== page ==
Comparison of different bioelectrical impedance analyzers in the prediction of body composition

James E. Graves, Michael L. Pollock, Andrea B. Colvin, Marta Van Loan, Timothy G. Lohman

Research output: Contribution to journalArticlepeer-review

70 Scopus citations


To investigate the influence of different bioelectrical impedance (BI) analyzers on the prediction of body composition from bioelectrical resistive impedance (R), 146 healthy white adults (73 men; 73 women) were studied at two independent laboratories: The University of Florida (UF) and the USDA, San Francisco. Whole body R was measured on each subject with three different BI analyzers. AT UF analyzers were: Valhalla Scientific model 1990‐A (VH), RJL Systems model BIA‐101 (RJL), and Medi‐Fitness model 1000 (MF). At USDA analyzers were: VH, RJL, and Bioelectrical Sciences model 200Z (BES). The largest difference in R (36 ohms, P ⩽ 0.01) was noted between BES and VH at USDA. When applied to current BI prediction equations, the observed differences among analyzers resulted in differences in predicated % fat of up to 6.3% although most comparisons among mean values (79%) showed differences below 3%. Crossvalidation of the selected BI prediction equations with hydrostatistically determines body composition using the different R values revealed total errors of prediction (E) ranging from 3.6 to 9.8% fat. The prediction equations were most accurate when used with data collected on the same instrument that was to used to develop the equation (E = 3.6 to 5.3% fat). These findings indicate that different analyzers can be a significant source of variation when predicting body composition from R. To minimize this source of variation, it is recommended that BI prediction equations be used with the same type of instrument as that with which they were developed.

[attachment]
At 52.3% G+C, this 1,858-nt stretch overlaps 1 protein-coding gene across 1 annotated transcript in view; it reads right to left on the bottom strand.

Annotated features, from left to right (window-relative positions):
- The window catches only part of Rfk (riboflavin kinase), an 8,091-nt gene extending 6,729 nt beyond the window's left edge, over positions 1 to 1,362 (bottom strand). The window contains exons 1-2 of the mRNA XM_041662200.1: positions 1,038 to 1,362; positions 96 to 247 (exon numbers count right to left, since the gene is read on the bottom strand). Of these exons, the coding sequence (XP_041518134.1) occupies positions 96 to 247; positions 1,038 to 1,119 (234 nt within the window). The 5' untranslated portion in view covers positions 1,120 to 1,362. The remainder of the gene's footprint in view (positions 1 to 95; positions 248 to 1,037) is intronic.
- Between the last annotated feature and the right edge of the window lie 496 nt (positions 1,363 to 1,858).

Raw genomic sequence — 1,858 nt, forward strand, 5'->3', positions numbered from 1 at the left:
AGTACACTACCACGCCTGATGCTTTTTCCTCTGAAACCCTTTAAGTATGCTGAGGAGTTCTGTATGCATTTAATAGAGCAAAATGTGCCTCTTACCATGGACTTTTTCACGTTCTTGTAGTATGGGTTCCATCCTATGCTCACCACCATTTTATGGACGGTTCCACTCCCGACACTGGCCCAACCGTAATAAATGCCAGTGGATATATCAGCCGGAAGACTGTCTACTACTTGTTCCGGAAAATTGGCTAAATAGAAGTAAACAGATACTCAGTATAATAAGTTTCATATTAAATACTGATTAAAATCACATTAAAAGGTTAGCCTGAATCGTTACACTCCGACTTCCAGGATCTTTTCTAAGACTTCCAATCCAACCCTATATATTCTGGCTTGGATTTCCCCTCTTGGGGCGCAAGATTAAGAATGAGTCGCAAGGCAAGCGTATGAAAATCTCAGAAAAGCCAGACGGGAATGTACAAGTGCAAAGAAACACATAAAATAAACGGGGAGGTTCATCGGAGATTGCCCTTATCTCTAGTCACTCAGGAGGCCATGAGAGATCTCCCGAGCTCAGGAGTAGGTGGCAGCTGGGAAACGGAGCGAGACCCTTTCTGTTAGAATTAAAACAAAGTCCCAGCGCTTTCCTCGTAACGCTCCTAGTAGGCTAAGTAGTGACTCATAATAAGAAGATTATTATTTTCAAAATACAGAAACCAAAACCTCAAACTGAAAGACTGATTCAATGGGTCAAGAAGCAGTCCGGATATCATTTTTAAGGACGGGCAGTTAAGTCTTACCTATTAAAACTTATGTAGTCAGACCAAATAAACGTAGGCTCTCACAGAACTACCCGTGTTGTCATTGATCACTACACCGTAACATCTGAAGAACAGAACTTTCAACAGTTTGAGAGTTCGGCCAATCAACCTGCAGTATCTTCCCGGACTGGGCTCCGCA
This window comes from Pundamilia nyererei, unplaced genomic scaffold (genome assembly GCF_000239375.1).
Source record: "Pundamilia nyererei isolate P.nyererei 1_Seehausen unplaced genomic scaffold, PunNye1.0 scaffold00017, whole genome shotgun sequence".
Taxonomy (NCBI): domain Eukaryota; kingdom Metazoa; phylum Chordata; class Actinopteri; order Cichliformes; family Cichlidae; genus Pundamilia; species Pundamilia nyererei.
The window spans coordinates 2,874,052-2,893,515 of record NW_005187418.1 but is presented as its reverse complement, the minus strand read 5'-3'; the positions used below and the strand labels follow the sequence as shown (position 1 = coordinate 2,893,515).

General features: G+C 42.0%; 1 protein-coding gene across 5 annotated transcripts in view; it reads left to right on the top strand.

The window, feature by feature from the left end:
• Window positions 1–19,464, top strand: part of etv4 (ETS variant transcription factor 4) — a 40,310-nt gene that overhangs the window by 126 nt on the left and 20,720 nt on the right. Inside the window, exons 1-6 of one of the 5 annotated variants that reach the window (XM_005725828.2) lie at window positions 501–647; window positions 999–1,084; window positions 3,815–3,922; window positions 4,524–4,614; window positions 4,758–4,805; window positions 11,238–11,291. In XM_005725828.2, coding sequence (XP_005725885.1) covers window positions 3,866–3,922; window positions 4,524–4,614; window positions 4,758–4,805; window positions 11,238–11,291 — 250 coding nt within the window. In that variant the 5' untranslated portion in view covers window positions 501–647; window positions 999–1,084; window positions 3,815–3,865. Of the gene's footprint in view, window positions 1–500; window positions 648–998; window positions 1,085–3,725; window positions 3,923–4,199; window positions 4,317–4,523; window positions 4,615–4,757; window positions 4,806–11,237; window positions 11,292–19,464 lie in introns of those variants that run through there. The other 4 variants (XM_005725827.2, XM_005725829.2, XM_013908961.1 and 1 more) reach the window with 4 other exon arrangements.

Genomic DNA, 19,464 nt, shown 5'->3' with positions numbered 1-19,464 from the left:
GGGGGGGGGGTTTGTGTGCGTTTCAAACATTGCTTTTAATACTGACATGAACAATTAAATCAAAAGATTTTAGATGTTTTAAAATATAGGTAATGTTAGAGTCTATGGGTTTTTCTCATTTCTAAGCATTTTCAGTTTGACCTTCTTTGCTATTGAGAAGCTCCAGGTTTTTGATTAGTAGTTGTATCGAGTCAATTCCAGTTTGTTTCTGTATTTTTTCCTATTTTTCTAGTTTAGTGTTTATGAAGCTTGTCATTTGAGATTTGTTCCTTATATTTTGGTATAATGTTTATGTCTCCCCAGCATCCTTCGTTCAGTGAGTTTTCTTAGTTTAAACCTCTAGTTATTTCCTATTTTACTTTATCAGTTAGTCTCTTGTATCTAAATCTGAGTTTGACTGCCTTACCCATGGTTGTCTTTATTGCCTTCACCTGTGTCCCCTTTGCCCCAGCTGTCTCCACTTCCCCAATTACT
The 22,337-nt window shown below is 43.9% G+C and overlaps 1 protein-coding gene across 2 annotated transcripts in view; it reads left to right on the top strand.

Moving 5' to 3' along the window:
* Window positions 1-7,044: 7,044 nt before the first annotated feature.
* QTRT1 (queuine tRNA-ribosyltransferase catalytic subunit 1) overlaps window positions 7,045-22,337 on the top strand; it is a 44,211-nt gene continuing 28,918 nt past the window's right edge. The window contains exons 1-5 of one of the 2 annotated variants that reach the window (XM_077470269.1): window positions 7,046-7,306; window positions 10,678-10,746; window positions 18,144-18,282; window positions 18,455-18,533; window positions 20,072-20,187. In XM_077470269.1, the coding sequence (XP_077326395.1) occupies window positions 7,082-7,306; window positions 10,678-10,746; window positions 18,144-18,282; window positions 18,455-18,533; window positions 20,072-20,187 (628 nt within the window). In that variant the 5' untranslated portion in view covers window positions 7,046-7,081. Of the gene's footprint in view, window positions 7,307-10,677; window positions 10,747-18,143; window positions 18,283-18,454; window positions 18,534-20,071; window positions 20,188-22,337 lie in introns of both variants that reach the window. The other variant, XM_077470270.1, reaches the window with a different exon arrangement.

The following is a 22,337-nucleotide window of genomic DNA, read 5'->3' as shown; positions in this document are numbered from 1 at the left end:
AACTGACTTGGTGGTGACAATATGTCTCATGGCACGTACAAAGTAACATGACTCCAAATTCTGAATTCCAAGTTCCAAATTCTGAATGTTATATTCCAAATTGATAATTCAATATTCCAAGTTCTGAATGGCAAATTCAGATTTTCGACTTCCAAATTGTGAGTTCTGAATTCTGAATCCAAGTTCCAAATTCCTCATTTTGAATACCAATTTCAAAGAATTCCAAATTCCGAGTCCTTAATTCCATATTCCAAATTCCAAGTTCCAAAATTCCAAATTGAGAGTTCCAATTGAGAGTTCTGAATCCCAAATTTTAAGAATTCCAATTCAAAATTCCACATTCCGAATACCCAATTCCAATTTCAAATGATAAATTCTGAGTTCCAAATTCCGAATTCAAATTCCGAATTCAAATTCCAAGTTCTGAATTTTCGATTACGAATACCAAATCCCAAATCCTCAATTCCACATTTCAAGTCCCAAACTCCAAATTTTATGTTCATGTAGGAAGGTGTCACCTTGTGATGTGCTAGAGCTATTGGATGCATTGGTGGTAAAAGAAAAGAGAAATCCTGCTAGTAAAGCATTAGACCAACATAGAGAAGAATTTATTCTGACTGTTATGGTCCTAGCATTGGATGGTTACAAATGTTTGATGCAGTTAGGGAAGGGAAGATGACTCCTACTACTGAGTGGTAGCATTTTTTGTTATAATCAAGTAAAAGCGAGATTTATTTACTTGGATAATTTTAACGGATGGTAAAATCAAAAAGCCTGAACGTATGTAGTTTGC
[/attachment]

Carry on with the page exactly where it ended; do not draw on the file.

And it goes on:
Original languageEnglish (US)
Pages (from-to)603-611
Number of pages9
JournalAmerican Journal of Human Biology
Issue number5
StatePublished - 1989
Externally publishedYes

ASJC Scopus subject areas

  • Anatomy
  • Ecology, Evolution, Behavior and Systematics
  • Anthropology
  • Genetics


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